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  5. Alan Phillips says:

    Also, Thatcherism is still rampant in the world, where governments and even local councils dump their responsibilities and let private enterprise run their bailiwicks for them. After all, they don’t have to take the blame for rising costs or when things go wrong. And in Australia the political left is as much to blame as the right. Thatcherism is one of the greatest frauds played on the world since WW2.

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  6. Joy Cooper says:

    What is frightening is that the word Thatcherism has entered our lexicon as a synonym for all the worst excesses of hard right conservative politics.

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  7. Don says:

    It seems that there will always be two very opposed and unchanging views (rusted-on is the current jargon) of how to manage a large body of people. The trouble with such analysis as David’s one here is that the tone matches the unswerving mindset and fanaticism that are laid out as hallmarks of the “other side”. The “left”, when in control, don’t always get it right for the less fortunate, however their plight has come about. Continued power corrupts and despite efforts from those that have genuine compassion, the “left” have periods of incompetence, greed, corruption, mismanagement etc., and in some countries, their own version of dictatorships. Luckily our system allows for change and to see how it goes. We are stuck with democracy as giving us “the worst form of government” some times (Churchill) but as the rest of his quote implies I wouldn’t have it any other way, and I didn’t like Churchill.

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  8. roshart1 says:

    David,
    Here is an email from @JillFavero who is languishing (ahem!) in Argentina at the moment. She’s asked me to cut-’n-paste her comment on this post as she’s forgotten her password!! PS Couldn’t agree more on your reflections here. The glorifying of Thatcher in death is making me feel a bit ill.
    Here’s the message from Jill.

    “Excellent piece, David. Media barons deserve a special place in hell (metaphorically speaking) for herding sheep voters into the race which makes them vote for the politicians who will ruthlessly change their lives for the worse.
    BTW, am now in Argentina and wish I had enough Spanish to understand what locals are saying about the death of the person who warred with them and gave orders for sinking of the Belgrano.” (Jill Favero.)

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    • David Horton says:

      Thanks Jill, and Ros, Belgrano little short of war crime as I recollect.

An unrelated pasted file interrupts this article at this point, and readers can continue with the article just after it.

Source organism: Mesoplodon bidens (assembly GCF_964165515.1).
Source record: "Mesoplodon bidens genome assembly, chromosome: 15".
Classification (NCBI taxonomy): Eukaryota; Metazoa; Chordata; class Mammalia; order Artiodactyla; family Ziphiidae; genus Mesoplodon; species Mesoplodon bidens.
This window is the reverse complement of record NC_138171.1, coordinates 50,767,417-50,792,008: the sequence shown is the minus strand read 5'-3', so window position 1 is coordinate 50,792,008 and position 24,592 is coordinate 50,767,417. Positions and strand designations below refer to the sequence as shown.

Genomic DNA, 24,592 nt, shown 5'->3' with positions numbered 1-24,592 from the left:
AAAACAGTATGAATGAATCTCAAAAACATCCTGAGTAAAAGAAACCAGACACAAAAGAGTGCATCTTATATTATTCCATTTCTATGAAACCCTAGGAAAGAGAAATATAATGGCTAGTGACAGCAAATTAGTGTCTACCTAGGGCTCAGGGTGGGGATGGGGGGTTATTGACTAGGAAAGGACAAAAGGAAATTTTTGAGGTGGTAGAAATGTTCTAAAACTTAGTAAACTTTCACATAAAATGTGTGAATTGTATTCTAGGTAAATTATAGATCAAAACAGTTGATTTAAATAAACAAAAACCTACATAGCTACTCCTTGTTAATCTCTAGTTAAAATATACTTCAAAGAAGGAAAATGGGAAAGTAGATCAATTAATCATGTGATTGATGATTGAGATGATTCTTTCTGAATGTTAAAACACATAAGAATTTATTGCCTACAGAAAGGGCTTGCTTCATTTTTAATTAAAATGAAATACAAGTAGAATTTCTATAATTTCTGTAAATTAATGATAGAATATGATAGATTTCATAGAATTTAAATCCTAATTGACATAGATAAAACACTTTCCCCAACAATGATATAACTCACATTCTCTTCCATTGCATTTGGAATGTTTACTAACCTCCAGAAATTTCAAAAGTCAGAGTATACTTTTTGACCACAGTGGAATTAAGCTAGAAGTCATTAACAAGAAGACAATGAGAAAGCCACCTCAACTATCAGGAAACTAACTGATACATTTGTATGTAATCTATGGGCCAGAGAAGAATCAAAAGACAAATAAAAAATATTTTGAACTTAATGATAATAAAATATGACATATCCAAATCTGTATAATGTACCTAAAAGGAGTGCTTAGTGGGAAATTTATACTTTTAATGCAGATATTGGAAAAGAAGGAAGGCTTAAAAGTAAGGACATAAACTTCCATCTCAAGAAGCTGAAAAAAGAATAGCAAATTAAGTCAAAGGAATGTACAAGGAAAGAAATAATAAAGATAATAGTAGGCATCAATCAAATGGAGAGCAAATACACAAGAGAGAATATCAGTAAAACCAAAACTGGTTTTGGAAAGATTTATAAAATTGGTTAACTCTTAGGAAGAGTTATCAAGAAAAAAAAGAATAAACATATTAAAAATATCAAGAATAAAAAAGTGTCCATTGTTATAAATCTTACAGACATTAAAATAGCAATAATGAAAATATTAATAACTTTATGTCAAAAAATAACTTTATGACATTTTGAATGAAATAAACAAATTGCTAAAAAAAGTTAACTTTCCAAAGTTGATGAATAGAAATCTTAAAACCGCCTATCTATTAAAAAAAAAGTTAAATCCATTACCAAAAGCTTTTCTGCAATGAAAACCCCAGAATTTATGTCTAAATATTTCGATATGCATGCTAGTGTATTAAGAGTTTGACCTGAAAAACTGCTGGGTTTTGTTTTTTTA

Jill, I see you are gallivanting again. Password? I don’t know how to check it. Is there a reset function, or are you signed in using a different application you’ve forgotten the password for?

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      • Don says:

        Oh dear! “Who warred with them”, “Belgrano little short of war crime” – are we talking about confronting a military junta that invaded South Georgia and the Falklands and disposed of protesters from their own people somewhere in the Atlantic Ocean? Or did I miss something? Now who is rewriting history, but Spanish former colonies are so romantic.

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        • David Horton says:

          Well, no, I’m talking about bombing and sinking a ship full of naval cadets etc, fleeing the scene, and of no threat, but deliberately sunk to, what, show how ruthless a woman could be?

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  9. Implicit in your analysis is the notion that Thatcher screwed the poor in order to benefit the rich. While they accept that she hurt a lot of innocent people along the way, the Tories have always put their hands on their hearts (if they can find them) and claimed that it was necessary medicine for the economic future of Great Britain. What is rarely admitted is the fact that Thatcher was only able to crush the miners and close down the coal industry because of the North Sea oil bonanza. Without it she would simply have turned out the lights.
    But instead of using that windfall to build infra-structure and a ‘future fund’ like Norway, Britain tore a great hole in her own heart, squandering the proceeds on a ridiculous war and excessive consumption. Thatcher created a deregulated financial sector that attracted billions of pounds of foreign investment, driving up the pound by 40%. In this process she managed to make the already struggling (Tory owned) manufacturing industry history. Unemployment rose to 3 million – all of whom became wards of the State at a time when Thatcher was supposed to be dismantling the welfare state. Inequality rose to social contract destroying levels, crime rates ballooned, police numbers exploded, prisons overflowed. To this day, many regions of the country remain permanently depressed and impoverished.
    When the mess that is Britain today is compared with Norway and it’s oil sponsored future fund, or Germany which has survived the cost of re-building East Germany with its manufacturing sector more or less intact, perhaps the Thatcherophiles might do well to re-evaluate her legacy – ‘Ding Dong’, indeed.

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  10. Joy Cooper says:

    Excellent comment, johnsaintsmith & one you aren’t likely to hear about as Thatcher is sanctified by the Tories world wide.

    Here’s hoping history will not do the same.